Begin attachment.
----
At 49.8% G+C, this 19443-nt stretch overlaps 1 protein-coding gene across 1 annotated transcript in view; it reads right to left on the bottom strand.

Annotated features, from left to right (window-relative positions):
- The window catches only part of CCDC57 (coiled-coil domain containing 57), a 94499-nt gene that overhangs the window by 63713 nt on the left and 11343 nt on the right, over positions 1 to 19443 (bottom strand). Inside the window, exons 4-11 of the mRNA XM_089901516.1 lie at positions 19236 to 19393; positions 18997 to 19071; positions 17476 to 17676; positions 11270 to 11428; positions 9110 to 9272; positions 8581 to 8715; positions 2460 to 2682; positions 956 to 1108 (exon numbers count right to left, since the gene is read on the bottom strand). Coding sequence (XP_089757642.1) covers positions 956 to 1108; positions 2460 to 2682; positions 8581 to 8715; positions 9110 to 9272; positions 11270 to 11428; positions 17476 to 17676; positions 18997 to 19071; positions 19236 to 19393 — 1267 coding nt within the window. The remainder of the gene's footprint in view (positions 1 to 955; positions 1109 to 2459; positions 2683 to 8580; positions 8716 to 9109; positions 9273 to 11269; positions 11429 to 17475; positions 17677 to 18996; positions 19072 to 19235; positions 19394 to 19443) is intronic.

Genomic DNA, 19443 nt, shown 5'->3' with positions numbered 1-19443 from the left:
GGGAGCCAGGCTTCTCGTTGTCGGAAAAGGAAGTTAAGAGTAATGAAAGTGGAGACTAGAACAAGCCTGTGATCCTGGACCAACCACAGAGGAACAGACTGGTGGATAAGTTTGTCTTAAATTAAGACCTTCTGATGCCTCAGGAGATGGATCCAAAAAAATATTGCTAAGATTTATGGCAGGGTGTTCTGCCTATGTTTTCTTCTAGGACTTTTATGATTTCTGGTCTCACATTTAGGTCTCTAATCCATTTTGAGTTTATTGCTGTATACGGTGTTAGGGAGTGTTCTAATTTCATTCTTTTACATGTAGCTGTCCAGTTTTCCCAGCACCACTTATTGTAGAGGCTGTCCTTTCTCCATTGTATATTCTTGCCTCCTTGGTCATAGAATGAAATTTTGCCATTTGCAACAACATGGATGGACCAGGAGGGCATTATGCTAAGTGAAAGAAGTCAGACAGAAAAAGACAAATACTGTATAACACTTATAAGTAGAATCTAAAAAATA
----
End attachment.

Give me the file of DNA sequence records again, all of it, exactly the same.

At 49.8% G+C, this 19443-nt stretch overlaps 1 protein-coding gene across 1 annotated transcript in view; it reads right to left on the bottom strand.

Annotated features, from left to right (window-relative positions):
- The window catches only part of CCDC57 (coiled-coil domain containing 57), a 94499-nt gene that overhangs the window by 63713 nt on the left and 11343 nt on the right, over positions 1 to 19443 (bottom strand). Inside the window, exons 4-11 of the mRNA XM_089901516.1 lie at positions 19236 to 19393; positions 18997 to 19071; positions 17476 to 17676; positions 11270 to 11428; positions 9110 to 9272; positions 8581 to 8715; positions 2460 to 2682; positions 956 to 1108 (exon numbers count right to left, since the gene is read on the bottom strand). Coding sequence (XP_089757642.1) covers positions 956 to 1108; positions 2460 to 2682; positions 8581 to 8715; positions 9110 to 9272; positions 11270 to 11428; positions 17476 to 17676; positions 18997 to 19071; positions 19236 to 19393 — 1267 coding nt within the window. The remainder of the gene's footprint in view (positions 1 to 955; positions 1109 to 2459; positions 2683 to 8580; positions 8716 to 9109; positions 9273 to 11269; positions 11429 to 17475; positions 17677 to 18996; positions 19072 to 19235; positions 19394 to 19443) is intronic.

Genomic DNA, 19443 nt, shown 5'->3' with positions numbered 1-19443 from the left:
GGGAGCCAGGCTTCTCGTTGTCGGAAAAGGAAGTTAAGAGTAATGAAAGTGGAGACTAGAACAAGCCTGTGATCCTGGACCAACCACAGAGGAACAGACTGGTGGATAAGTTTGTCTTAAATTAAGACCTTCTGATGCCTCAGGAGATGGATCCAAAAAAATATTGCTAAGATTTATGGCAGGGTGTTCTGCCTATGTTTTCTTCTAGGACTTTTATGATTTCTGGTCTCACATTTAGGTCTCTAATCCATTTTGAGTTTATTGCTGTATACGGTGTTAGGGAGTGTTCTAATTTCATTCTTTTACATGTAGCTGTCCAGTTTTCCCAGCACCACTTATTGTAGAGGCTGTCCTTTCTCCATTGTATATTCTTGCCTCCTTGGTCATAGAATGAAATTTTGCCATTTGCAACAACATGGATGGACCAGGAGGGCATTATGCTAAGTGAAAGAAGTCAGACAGAAAAAGACAAATACTGTATAACACTTATAAGTAGAATCTAAAAAATA